• Hi Glenn and Isaiah. Thanks for your question. Yes, if the Wynn’s had a wind generator on their boat, they could have more “positive” amps feeding their batteries during the day and more importantly the night, in order to extend the total run time of the A/C. Many sailboat owners have both solar and wind generators. The downside of a wind generator is that it takes up space in the back and it does make noise at night. Some people don’t mind them though. You can get wind generators that are upwards to 600W, so that’s pretty substantial. That’s about 35% of the A/C + SW pump load in the Wynn’s case, so that would certainly extend their overnight run time. Right now though, with 1200Ah of batteries, they can get away without a wind generator. If you wanted to spend less on batteries and more on generation, wind plus solar is the way to go.

      • Allan "RocKiteman" Gaines

        This is kinda/sorta related to the boat A/C deal, & involves wind generators.

        A while back, I read something online about a company that offers vertical axis wind turbines that get mounted in pairs on the mast, halfway or more to the mast top.

        Would that kind of setup provide as much electricity as a horizontal-axis turbine?

        {Thanks in advance!}

  • John Gagnon

    Cross posting from Youtube, didn’t know I could comment here!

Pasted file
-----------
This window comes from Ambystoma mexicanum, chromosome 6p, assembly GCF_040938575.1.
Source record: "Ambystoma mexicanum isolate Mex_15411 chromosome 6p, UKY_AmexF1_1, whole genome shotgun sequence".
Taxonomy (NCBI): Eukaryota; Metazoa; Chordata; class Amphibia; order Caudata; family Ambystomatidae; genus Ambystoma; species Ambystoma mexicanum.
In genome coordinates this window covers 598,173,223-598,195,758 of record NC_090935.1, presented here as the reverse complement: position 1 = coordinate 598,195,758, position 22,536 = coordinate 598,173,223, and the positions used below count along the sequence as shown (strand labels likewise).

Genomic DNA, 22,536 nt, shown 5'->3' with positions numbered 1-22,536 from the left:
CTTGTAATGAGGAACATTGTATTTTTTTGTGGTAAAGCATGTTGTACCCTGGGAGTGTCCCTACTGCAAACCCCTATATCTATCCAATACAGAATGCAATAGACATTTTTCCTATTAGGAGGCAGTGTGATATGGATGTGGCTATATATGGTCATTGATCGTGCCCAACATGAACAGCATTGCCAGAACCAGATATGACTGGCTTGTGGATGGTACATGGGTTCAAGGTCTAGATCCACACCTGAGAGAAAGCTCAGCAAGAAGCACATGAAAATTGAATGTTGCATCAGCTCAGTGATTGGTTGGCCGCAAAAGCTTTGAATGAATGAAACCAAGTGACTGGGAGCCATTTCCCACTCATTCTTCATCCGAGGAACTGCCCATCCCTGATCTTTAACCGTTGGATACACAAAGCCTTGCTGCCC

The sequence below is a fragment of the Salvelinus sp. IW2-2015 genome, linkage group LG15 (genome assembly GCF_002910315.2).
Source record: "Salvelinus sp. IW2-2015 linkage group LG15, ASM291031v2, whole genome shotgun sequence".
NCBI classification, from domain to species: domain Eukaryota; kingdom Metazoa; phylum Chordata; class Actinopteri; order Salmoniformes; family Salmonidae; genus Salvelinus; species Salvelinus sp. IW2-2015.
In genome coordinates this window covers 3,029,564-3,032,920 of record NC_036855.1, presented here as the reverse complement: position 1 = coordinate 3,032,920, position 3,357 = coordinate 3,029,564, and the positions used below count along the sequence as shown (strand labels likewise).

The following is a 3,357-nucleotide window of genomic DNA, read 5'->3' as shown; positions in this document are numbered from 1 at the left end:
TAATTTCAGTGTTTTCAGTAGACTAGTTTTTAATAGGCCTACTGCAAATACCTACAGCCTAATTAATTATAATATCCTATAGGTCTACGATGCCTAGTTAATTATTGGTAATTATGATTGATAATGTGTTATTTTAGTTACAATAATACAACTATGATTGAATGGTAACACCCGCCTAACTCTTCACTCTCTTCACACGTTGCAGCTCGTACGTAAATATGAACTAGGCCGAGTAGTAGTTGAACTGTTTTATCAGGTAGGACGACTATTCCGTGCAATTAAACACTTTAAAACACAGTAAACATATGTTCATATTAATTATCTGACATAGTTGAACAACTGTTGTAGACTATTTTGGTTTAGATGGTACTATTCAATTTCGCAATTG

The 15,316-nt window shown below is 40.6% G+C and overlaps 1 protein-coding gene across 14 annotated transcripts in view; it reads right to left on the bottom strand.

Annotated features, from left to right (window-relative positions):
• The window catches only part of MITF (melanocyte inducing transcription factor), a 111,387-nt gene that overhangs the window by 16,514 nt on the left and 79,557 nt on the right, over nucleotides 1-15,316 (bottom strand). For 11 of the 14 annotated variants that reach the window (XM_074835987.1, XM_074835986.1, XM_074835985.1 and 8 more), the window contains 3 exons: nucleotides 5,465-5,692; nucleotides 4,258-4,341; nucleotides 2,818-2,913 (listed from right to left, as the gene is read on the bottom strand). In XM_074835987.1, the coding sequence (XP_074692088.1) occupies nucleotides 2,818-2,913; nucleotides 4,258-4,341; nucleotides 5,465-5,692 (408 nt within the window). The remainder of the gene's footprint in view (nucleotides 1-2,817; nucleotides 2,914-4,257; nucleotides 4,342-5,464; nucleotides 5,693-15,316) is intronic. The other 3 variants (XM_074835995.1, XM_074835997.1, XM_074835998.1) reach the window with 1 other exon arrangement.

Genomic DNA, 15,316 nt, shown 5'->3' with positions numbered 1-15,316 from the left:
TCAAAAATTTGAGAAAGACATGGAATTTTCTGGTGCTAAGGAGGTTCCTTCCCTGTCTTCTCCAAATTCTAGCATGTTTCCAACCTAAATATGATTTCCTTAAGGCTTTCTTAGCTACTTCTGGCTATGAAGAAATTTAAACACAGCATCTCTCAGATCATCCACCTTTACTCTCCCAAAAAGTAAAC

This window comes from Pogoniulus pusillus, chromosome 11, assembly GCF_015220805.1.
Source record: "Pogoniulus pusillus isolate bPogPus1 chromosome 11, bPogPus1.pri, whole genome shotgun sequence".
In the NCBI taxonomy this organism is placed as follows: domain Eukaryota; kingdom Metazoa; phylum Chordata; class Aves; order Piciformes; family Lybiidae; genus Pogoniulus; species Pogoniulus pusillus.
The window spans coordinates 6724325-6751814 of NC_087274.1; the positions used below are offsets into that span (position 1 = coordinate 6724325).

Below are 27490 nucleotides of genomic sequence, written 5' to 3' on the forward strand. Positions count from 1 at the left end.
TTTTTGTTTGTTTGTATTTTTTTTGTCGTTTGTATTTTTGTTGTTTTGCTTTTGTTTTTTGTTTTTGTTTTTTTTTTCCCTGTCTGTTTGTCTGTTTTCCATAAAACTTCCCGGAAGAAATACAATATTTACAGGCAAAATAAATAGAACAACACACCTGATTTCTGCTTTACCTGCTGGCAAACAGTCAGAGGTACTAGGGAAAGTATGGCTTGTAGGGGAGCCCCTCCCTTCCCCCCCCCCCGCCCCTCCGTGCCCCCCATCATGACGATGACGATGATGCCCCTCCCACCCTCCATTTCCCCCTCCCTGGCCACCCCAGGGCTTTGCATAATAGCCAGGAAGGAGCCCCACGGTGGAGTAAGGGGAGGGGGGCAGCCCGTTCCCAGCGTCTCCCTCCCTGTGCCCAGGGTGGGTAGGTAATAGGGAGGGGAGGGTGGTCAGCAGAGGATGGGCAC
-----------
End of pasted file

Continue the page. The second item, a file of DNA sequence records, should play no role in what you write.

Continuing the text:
Are you ever in areas with very LOW HUMIDITY? Are swamp coolers an option? Requires water and very low humidity but also very low energy costs. I think you guys might have had one in the RV?

    • Curious Minion

      To my knowledge they never had a swamp cooler on an RV. I think life on a sailboat in warmer climates means you will have humidity no matter what. I don’t think a swamp cooler would be a good investment.

  • Dave Hanus

    Another great how you did it video. Thanks.
    Is the Easy Start wired to help with the blower start up as well or is it just wired to assist with the compressor start up?

  • Brian

    Really enjoyed the last Vbog with the family, one of the best one yet!

  • Bob Beltz

    Very good evaluation. You can cross check your measurements with the theoretical. All you need is the HP rating of the AC unit. This includes the fans/blowers. Rated Hp is essentially KVA and since you are concerned about amps, simply divide KVA by system volts. Assume a 50 percent duty cycle and now you have amp hours. Amps/2. Now comes the question about battery connection. I am assuming you use a 12V system. If everything runs on 12 v, no problem. If it’s 120vac, your battery load will be 10 times the 120vac current.